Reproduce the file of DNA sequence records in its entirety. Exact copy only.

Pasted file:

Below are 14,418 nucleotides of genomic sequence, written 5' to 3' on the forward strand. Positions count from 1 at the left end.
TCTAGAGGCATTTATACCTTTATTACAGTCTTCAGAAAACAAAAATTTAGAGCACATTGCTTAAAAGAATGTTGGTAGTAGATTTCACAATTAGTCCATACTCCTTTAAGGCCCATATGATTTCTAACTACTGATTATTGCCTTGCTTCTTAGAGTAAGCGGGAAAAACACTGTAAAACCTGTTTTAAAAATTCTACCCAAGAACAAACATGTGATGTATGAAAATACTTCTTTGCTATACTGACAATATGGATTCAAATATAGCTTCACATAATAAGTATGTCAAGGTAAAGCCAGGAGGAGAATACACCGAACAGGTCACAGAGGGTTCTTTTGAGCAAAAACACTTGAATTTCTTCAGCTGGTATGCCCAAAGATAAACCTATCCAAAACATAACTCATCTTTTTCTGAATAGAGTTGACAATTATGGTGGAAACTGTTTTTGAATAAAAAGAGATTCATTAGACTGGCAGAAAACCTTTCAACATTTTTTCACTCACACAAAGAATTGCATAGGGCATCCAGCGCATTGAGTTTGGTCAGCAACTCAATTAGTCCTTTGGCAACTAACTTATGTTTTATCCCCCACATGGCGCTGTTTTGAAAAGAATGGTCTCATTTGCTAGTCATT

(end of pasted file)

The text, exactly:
Below are 14,418 nucleotides of genomic sequence, written 5' to 3' on the forward strand. Positions count from 1 at the left end.
TCTAGAGGCATTTATACCTTTATTACAGTCTTCAGAAAACAAAAATTTAGAGCACATTGCTTAAAAGAATGTTGGTAGTAGATTTCACAATTAGTCCATACTCCTTTAAGGCCCATATGATTTCTAACTACTGATTATTGCCTTGCTTCTTAGAGTAAGCGGGAAAAACACTGTAAAACCTGTTTTAAAAATTCTACCCAAGAACAAACATGTGATGTATGAAAATACTTCTTTGCTATACTGACAATATGGATTCAAATATAGCTTCACATAATAAGTATGTCAAGGTAAAGCCAGGAGGAGAATACACCGAACAGGTCACAGAGGGTTCTTTTGAGCAAAAACACTTGAATTTCTTCAGCTGGTATGCCCAAAGATAAACCTATCCAAAACATAACTCATCTTTTTCTGAATAGAGTTGACAATTATGGTGGAAACTGTTTTTGAATAAAAAGAGATTCATTAGACTGGCAGAAAACCTTTCAACATTTTTTCACTCACACAAAGAATTGCATAGGGCATCCAGCGCATTGAGTTTGGTCAGCAACTCAATTAGTCCTTTGGCAACTAACTTATGTTTTATCCCCCACATGGCGCTGTTTTGAAAAGAATGGTCTCATTTGCTAGTCATT